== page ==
The Land Before Time
A majority of sensor data is time-series data. It arrives as a sensor ID, date-time stamp, and measurement. Typically it’s a continuous stream of data per sensor. Often, the granularity of sensor data is more than is needed. Imagine 1,000 sensor measures per minute when we need only 20. This leads to a sliding window of intervals applied to the data with only 20 measurements output. But these interval results are much more complex than averages. Sliding interval windows leads to curve-fitting techniques (Figure 2). Are you still with me? We just crossed over into data science algorithms like Fast Fourier Transforms and SAX. Sensor data integration requires advanced analytics algorithms to simplify the data. Now, mathematicians and algorithm suppliers are needed for data preparation. Add deep math skills to the data integration team.
A River Runs Through It
Digital rivers are best stored on low cost, scale-out systems called data lakes. It’s a good place to keep all the raw data. Raw data normally doesn’t get put in the data warehouse because raw data has unproven value. Data lakes, of course, need security, policies for retention, and governance.
Engineers derive insights exploring the loosely coupled raw data. Engineers discover how their design really works in the wild. They can track low-performing parts by version back to the supplier. They can correlate multiple sensor streams to see how parts cause other parts to fail. And they can predict future failure dates by machine or device ID.
If a few dozen streams of sensor data can do all that, what happens when we add sensor data to supply chain data, customer data, inventory, and pricing data?
One airplane manufacturer did exactly that. The engineers (OT) explored sensor data from airplane engines. They applied predictive analytics to detect when certain parts would start failing. The IT team saw an opportunity to combine the OT and IT side of the business. They found a tool to query sensor data from the data lake via the data warehouse. The business people then made sure the parts needed were available to match the maintenance schedules. Then they matched failure predictions to labor schedules. The business people went on to discover 10 more ROI use cases from putting sensor data in context. Exponential value came from putting data lake information into the data warehouse.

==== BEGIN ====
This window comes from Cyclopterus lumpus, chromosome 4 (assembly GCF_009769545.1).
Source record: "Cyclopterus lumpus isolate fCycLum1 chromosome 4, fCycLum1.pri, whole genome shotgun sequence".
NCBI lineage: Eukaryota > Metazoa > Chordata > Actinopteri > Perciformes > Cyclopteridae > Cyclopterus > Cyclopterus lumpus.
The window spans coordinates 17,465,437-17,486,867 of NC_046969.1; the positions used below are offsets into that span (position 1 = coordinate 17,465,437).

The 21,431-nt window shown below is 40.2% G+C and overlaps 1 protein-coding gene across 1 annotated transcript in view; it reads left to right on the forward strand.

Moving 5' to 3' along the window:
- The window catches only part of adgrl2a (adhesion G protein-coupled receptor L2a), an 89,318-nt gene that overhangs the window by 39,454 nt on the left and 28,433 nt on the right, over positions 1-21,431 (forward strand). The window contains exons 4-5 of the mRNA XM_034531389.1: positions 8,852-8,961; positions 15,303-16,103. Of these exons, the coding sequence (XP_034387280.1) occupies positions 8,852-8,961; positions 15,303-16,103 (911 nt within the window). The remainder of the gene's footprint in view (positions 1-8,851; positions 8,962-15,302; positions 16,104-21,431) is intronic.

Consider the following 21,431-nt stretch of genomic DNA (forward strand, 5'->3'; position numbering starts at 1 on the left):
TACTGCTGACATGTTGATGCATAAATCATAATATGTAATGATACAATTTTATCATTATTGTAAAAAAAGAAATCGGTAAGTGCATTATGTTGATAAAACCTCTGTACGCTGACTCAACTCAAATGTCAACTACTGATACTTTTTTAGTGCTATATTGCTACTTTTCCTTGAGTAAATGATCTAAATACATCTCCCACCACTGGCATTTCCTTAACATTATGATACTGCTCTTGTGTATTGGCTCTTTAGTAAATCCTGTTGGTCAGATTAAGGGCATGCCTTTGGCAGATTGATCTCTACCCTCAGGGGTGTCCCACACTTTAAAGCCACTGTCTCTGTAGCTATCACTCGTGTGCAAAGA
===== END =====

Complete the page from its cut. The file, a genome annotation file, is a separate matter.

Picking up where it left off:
“This new product data is valuable by itself,” Michael Porter and James Heppelmann wrote in the Harvard Business Review, “yet its value increases exponentially when it is integrated with other data, such as service histories, inventory locations, commodity prices, and traffic patterns.”
Plan on having a data lake for low-cost storage. Deliver refined data to the data warehouse.
Oh, the Places You’ll Go!
Sensor data is just like any other data. We clean it, secure it, govern it, and analyze it. But sensor data also is not like any other data. Therefore, it’s imperative to do the following:
- Design an architecture for massively dispersed or disconnected sensors.
- Never use lossy algorithms to compress sensor data.
- Add strong math skills to the data-integration team.
- Keep raw sensor data in a data lake for cost savings and archival purposes.
- Exploit sensor data in the data warehouse for exponential value creation.
As the General Manager of Enterprise Systems for Teradata Corporation, Dan Graham is responsible for strategy, go-to-market success, and competitive differentiation for the Active Data Warehouse platform and Extreme Performance Appliance. He has nearly 40 years’ experience in the industry and joined Teradata in 1989.